Source: Human Rights Watch
Brussels – January 18, 2017
Refugees, asylum seekers, and other migrants with disabilities are not properly identified and do not enjoy equal access to services in reception centers in Greece, Human Rights Watch said today. Together with thousands of other migrants and asylum seekers, they remain unprotected from freezing temperatures.
The European Union has provided significant funding to the Greek government, and to United Nations and nongovernmental agencies, to operate the centers on the Greek eastern Aegean islands, known as “hotspots,” and camps on the mainland. But asylum seekers and other migrants with disabilities have particular difficulties getting basic services such as shelter, sanitation, and medical care, and like other vulnerable migrants, have limited access to mental health care. For example, one older woman who uses a wheelchair had not been able to take a shower for a month.
“People with disabilities are being overlooked in getting basic services, even though they are among the refugees and migrants most at-risk,” said Shantha Rau Barriga, disability rights director at Human Rights Watch. “Greek authorities, the EU, the UN, and aid organizations should make sure that people with disabilities are no longer an afterthought.”
The UN refugee agency (UNHCR), eight international aid organizations, and one local group operating in refugee sites in Greece all told Human Rights Watch they have little to no targeted programs to respond to the rights and needs of asylum seekers, refugees, and other migrants with disabilities.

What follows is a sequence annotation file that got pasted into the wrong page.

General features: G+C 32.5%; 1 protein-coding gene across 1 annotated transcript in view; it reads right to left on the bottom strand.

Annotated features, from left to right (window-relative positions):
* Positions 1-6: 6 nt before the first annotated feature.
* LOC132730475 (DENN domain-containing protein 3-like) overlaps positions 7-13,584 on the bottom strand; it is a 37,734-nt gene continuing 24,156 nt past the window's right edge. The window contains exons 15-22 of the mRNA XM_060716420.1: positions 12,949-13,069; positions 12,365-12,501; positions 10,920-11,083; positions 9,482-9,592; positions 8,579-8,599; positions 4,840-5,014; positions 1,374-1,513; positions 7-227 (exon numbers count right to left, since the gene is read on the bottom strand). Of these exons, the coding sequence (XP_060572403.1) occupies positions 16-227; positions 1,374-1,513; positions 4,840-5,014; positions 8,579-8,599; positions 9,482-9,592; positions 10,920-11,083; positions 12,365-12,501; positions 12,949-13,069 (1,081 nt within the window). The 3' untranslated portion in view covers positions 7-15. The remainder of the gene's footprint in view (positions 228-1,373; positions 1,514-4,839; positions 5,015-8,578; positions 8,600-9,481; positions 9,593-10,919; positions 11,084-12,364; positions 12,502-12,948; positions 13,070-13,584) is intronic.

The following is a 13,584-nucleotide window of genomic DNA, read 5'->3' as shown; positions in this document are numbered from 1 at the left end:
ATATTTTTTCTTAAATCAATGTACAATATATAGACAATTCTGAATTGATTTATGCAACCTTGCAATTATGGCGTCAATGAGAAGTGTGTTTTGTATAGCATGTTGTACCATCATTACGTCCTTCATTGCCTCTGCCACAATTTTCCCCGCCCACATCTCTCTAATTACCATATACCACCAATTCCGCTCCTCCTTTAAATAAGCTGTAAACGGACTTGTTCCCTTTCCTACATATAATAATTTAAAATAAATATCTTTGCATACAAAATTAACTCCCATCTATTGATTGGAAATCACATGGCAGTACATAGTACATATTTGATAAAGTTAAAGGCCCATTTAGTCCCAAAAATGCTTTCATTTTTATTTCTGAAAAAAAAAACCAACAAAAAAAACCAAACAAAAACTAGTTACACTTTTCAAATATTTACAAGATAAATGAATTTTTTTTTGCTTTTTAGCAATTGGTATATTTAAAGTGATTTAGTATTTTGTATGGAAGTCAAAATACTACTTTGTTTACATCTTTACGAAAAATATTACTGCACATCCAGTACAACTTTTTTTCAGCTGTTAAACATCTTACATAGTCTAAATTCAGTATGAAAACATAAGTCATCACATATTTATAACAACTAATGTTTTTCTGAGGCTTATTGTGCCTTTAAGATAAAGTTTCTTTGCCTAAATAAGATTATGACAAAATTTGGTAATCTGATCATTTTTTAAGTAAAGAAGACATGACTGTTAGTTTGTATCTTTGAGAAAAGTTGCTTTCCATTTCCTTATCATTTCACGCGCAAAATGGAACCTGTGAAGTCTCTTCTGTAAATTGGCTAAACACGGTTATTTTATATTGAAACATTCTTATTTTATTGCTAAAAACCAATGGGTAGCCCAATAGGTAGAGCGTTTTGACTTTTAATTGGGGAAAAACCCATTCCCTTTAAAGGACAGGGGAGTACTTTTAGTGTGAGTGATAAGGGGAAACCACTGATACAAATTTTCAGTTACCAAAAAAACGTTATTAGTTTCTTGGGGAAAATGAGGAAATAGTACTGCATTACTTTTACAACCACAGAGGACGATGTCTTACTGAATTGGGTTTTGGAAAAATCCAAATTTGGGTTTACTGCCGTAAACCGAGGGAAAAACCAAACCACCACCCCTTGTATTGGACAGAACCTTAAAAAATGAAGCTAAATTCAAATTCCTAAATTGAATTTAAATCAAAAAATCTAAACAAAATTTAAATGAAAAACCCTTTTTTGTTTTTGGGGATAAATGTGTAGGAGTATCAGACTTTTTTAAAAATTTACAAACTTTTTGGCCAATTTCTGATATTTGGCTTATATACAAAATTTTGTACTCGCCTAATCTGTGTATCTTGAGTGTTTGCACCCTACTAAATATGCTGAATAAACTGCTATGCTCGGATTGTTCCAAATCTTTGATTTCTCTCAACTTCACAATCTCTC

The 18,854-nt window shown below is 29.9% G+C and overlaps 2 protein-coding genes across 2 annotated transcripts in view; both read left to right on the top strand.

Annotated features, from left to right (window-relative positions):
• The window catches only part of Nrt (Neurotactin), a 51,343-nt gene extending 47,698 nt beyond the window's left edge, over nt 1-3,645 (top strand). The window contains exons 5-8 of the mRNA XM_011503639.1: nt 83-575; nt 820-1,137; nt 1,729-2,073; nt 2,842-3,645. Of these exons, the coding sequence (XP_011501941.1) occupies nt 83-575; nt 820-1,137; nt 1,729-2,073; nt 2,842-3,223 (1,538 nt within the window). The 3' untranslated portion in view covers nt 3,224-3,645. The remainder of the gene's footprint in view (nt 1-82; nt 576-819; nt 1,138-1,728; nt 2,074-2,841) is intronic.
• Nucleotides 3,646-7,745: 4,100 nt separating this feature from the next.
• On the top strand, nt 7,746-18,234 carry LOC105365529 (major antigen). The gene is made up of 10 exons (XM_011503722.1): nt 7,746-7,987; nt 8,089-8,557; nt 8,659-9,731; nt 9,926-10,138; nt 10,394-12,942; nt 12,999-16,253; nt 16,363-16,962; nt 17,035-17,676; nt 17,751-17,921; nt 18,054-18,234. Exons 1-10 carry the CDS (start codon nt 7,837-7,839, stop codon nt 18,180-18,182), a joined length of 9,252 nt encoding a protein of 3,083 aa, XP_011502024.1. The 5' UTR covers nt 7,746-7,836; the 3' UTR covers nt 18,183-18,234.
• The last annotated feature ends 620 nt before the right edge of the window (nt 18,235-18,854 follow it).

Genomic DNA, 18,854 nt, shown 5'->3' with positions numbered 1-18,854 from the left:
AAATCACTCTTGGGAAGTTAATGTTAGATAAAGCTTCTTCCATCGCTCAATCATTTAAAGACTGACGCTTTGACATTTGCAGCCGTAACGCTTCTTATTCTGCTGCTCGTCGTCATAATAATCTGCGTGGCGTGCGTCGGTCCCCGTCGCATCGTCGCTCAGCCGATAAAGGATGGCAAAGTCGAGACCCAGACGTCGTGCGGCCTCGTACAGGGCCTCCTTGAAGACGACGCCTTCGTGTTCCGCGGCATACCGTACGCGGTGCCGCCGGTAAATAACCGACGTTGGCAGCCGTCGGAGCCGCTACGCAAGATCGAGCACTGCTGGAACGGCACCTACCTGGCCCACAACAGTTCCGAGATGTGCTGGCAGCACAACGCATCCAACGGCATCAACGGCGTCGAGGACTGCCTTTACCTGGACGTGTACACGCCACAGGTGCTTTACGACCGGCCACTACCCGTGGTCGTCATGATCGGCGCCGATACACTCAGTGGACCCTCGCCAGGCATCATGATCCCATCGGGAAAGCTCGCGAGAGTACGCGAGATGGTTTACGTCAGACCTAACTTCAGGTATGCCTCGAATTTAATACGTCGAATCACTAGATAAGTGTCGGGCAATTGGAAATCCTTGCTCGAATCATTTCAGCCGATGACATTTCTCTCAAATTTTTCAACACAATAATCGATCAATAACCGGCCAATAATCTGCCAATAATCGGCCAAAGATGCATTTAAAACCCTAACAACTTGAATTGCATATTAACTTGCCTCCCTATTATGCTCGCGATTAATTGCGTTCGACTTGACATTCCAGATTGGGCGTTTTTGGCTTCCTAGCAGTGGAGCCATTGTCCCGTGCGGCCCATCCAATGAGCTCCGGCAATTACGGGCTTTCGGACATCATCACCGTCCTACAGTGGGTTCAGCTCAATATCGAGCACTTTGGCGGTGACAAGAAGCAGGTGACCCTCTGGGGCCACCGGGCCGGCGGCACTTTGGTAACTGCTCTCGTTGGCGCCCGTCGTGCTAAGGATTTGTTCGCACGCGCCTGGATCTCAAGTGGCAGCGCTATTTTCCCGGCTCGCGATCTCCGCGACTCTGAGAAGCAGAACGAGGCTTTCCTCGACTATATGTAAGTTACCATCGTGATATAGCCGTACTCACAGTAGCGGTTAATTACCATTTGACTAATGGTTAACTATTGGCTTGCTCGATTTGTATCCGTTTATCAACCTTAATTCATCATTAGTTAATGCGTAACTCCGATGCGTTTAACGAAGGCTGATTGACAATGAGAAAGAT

The deeply flawed EU deal with Turkey to return asylum seekers there, border closures along the Balkan route, mismanagement, and a lack of coordination among EU governments have left approximately 62,700 asylum seekers and other migrants bottle-necked in Greece. According to the European Commission, as of January 12, 2017, only 7,448 people have been relocated or are scheduled to relocate under the EU Relocation Mechanism – about 12 percent of the 66,400 places agreed upon in 2015. Those left in Greece live in deplorable and volatile conditions, without access to adequate services and accommodation. Thousands of refugees are enduring extremely harsh winter conditions in flimsy tents across Greece with temperatures as low as -14 degrees Celsius. Those with disabilities are among those at particular risk.
On the basis of research carried out in mainland Greece and on the Greek islands in October 2016 and January 2017, and follow-up phone interviews in December 2016 and January 2017, Human Rights Watch found that asylum seekers and refugees with disabilities are not properly identified in Greece, in part because of a rushed registration process and the need for better guidance for staff. Without an adequate understanding of the scale and needs, aid agencies cannot respond effectively.
Mental health services, much-needed by asylum seekers and other migrants, are also seriously inadequate. Half of the 40 migrants Human Rights Watch interviewed said they or family members are coping with trauma, anxiety, or depression as a result of the violence in their home countries, their treacherous journeys, family separation, or the uncertainty and insecurity in the camps.